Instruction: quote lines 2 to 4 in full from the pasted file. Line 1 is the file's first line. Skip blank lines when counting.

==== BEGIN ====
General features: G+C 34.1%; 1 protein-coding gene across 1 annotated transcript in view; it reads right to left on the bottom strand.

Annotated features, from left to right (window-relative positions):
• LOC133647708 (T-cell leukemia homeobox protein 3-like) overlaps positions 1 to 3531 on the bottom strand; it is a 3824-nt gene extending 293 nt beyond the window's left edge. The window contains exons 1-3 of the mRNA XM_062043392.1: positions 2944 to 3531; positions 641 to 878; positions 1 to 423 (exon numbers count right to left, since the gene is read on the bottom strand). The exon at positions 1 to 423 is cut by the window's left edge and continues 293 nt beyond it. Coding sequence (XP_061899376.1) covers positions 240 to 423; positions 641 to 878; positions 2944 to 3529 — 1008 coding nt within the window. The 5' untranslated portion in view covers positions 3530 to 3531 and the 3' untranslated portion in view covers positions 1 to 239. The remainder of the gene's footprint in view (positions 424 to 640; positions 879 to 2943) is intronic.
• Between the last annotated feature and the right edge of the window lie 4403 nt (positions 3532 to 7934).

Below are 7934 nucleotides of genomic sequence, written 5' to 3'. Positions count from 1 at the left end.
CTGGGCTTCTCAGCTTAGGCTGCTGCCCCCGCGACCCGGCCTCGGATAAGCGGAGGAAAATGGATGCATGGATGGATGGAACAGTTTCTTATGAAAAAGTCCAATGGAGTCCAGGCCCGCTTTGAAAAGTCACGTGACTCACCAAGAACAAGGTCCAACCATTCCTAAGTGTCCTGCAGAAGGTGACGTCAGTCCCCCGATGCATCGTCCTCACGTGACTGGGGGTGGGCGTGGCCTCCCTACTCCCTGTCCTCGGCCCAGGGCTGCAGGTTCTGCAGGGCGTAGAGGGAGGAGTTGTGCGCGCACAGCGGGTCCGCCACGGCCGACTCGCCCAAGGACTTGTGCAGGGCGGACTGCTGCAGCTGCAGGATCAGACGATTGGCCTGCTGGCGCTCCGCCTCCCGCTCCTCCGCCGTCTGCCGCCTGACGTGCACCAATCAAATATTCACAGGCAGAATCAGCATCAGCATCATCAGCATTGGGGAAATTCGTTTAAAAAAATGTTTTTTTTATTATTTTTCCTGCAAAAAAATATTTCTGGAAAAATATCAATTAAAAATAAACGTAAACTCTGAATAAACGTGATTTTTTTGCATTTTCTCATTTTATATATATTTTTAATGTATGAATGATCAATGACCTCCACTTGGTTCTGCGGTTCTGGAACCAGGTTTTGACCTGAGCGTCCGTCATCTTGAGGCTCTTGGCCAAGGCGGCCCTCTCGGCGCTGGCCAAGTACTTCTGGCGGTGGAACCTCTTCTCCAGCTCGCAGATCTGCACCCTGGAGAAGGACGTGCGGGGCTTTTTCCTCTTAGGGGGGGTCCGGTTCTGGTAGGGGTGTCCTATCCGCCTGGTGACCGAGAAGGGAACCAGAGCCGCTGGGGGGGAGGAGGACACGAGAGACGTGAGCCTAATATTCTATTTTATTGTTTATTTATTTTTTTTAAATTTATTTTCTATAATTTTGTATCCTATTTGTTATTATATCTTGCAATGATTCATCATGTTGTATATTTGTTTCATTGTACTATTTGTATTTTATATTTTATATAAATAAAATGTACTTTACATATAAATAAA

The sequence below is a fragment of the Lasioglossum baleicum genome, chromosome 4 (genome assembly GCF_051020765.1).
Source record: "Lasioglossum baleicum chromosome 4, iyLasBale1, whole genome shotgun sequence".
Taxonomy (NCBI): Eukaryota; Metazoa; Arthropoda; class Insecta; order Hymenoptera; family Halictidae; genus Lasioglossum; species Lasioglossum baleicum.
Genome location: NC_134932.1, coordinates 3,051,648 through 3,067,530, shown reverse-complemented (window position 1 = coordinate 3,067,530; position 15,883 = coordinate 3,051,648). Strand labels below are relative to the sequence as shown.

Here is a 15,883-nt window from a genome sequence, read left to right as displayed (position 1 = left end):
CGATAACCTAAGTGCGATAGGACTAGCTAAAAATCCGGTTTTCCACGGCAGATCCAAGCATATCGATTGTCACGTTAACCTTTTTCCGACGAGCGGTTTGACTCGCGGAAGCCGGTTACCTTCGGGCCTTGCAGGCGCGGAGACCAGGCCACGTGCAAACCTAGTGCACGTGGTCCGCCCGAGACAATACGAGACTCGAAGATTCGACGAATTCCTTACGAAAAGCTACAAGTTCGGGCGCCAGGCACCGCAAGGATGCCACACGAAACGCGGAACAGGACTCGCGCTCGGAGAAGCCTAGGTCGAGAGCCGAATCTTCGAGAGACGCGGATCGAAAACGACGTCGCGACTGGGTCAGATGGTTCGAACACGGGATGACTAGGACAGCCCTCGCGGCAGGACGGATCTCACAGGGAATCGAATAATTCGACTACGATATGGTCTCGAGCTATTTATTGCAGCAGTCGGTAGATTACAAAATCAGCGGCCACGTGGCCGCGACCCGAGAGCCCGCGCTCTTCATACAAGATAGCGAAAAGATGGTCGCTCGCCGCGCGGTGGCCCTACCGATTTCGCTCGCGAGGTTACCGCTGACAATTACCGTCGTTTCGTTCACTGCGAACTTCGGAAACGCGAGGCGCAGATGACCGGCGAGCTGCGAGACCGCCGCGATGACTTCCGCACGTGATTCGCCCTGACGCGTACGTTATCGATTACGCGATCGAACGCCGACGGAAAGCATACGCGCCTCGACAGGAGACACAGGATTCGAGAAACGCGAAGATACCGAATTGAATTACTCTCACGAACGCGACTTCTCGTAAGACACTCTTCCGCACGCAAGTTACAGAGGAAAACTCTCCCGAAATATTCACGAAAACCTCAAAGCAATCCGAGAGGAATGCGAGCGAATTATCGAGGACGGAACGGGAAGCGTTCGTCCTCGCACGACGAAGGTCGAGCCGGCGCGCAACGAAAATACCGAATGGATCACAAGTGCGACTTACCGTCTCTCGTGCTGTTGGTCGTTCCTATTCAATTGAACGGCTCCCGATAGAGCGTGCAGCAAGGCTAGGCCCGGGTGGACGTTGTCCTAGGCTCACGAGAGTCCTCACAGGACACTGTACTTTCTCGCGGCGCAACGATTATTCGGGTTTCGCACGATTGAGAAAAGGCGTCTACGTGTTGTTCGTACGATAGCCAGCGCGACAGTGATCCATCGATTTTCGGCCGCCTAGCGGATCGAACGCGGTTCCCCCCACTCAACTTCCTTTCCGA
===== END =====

Annotated features, from left to right (window-relative positions):
• LOC133647708 (T-cell leukemia homeobox protein 3-like) overlaps positions 1 to 3531 on the bottom strand; it is a 3824-nt gene extending 293 nt beyond the window's left edge. The window contains exons 1-3 of the mRNA XM_062043392.1: positions 2944 to 3531; positions 641 to 878; positions 1 to 423 (exon numbers count right to left, since the gene is read on the bottom strand). The exon at positions 1 to 423 is cut by the window's left edge and continues 293 nt beyond it. Coding sequence (XP_061899376.1) covers positions 240 to 423; positions 641 to 878; positions 2944 to 3529 — 1008 coding nt within the window. The 5' untranslated portion in view covers positions 3530 to 3531 and the 3' untranslated portion in view covers positions 1 to 239. The remainder of the gene's footprint in view (positions 424 to 640; positions 879 to 2943) is intronic.
• Between the last annotated feature and the right edge of the window lie 4403 nt (positions 3532 to 7934).